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Driving Sustainability with MRO Consumables Purchasing


Why is it sometimes so difficult to tell which purchasing decision is the most sustainable? At the highest level, striving for sustainability means doing business in a way that has less impact on the environment, and while that sounds simple, it gets complicated fast.

Just think about the many kinds of environmental impacts a decision can have. Depleting natural resources, emitting carbon dioxide and adding trash to landfills are a few of the big ones, and these are just the beginning. Any product will have many impacts to consider. So how can you tell what really matters when you’re choosing what to purchase?

Todd Wingfield is environmental stewardship director at Georgia Pacific. He shared a framework that uses four questions to make sustainable decisions easier. With paper products as an example, he explained the broad considerations that can help you make smart decisions.

Question No. 1: What Are My Goals?

Putting in the work to clarify your sustainability goals can make it easier to weigh one kind of environmental benefit against another. The first thing to look at is whether your organization has set high-level sustainability goals.

Typically, high-level corporate goals involve measurable targets and distinct timeframes. For example, an organization might set out to cut emissions by a specific percentage, or it might strive to divert a certain amount of material from the municipal solid waste stream.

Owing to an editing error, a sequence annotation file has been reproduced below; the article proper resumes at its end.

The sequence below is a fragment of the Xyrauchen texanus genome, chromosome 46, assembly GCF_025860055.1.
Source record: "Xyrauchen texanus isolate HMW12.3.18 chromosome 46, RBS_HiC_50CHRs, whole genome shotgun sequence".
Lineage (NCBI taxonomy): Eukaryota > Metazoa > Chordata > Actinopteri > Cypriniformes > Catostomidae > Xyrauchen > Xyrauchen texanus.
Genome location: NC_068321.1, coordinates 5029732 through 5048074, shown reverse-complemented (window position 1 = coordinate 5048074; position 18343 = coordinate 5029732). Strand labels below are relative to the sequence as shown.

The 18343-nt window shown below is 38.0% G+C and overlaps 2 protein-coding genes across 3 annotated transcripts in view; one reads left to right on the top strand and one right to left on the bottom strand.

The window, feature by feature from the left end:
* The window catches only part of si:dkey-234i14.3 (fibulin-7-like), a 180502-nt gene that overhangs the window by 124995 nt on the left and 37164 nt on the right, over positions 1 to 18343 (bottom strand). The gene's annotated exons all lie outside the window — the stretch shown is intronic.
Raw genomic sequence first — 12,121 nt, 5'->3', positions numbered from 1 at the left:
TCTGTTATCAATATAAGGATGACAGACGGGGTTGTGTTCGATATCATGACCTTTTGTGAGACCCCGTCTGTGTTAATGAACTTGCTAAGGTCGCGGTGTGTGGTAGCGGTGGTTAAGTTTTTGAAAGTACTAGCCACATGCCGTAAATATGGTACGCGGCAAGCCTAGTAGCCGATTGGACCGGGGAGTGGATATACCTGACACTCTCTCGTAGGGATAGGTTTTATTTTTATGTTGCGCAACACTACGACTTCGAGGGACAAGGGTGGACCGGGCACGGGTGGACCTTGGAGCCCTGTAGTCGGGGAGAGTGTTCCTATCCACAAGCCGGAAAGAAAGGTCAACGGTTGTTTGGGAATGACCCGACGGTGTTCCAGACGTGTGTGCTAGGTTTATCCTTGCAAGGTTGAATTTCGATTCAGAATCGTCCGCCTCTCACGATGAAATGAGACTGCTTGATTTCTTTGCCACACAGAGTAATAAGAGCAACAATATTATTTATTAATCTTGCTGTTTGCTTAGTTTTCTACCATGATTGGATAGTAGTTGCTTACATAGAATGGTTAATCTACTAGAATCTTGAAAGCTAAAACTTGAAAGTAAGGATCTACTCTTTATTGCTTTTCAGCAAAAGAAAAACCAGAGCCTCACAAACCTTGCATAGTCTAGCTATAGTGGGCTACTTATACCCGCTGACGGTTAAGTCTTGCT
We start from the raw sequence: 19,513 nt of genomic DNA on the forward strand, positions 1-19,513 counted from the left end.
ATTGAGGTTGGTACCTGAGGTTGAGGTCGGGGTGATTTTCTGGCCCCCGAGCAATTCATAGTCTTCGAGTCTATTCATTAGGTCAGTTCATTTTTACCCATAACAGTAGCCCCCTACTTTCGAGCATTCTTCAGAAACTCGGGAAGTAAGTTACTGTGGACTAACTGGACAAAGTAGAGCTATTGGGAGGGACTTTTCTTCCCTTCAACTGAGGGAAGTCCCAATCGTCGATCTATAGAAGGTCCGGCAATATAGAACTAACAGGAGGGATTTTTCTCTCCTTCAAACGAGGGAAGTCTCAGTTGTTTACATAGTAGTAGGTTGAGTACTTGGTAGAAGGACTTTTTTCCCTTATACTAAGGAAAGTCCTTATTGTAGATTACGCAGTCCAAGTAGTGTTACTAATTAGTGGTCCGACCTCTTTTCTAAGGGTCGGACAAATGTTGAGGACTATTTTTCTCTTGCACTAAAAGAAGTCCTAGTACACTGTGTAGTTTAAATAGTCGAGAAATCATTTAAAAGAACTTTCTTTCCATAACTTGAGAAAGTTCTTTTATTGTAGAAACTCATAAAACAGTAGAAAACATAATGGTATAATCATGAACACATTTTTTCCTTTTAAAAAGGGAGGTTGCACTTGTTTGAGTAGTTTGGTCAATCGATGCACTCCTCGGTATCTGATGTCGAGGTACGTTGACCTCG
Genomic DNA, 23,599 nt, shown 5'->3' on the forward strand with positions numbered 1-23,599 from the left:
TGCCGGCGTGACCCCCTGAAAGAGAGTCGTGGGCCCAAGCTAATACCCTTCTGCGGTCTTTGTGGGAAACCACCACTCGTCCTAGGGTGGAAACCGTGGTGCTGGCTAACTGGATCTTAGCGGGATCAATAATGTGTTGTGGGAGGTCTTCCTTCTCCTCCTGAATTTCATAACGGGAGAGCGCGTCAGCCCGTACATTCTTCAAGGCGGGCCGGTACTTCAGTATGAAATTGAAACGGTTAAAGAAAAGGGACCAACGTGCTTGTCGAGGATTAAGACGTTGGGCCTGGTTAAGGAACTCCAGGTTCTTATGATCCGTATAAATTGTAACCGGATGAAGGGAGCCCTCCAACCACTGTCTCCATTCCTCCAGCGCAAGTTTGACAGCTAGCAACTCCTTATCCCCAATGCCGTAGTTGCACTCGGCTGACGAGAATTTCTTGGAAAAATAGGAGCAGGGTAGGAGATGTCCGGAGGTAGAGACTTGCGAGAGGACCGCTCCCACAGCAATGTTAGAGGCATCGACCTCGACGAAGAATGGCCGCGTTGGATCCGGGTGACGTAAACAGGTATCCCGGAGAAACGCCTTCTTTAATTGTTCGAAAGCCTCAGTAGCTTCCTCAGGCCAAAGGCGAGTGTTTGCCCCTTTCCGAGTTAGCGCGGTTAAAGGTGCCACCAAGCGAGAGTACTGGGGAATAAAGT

To understand how your purchasing decisions can make a measurable difference here, you’ll need to work with suppliers and product manufacturers. For example, a supplier may provide information on environmental certifications, while a manufacturer may be able to use a model to estimate the amount of carbon dioxide emissions associated with choosing a more efficiently designed product, or the amount of waste reduction associated with choosing a controlled dispensing solution.

Then, you can use these estimates to determine which choices better support your organization’s sustainability goals while also achieving cost efficiency, customer satisfaction and employee satisfaction.

But what if you don’t have strong organizational goals? Todd described how things can be simpler at the operational level: “A facility manager might say, ‘I just want to have less stuff going in the trash,’ or ‘I just want to use products with more recycled content.’ You can still measure these things and track your progress. Don’t let the perfect be the enemy of the good.”

Question No. 2: How Is It Sourced?

Now it’s time to think about what goes into the product.

For paper products, responsible sourcing practices are key. There are two major certifications to indicate responsible sourcing practices: FSC, established by the independent Forest Stewardship Council, and SFI, established by the Sustainable Forestry Initiative, an organization launched by the trade group that represents forest and paper companies in the U.S.

“Third-party certifications can be a nice ‘easy button,’” Todd said. They’re typically indicated on product packaging.

Another sourcing strategy is to look at the amount of recycled content in the product. There are merits to both approaches.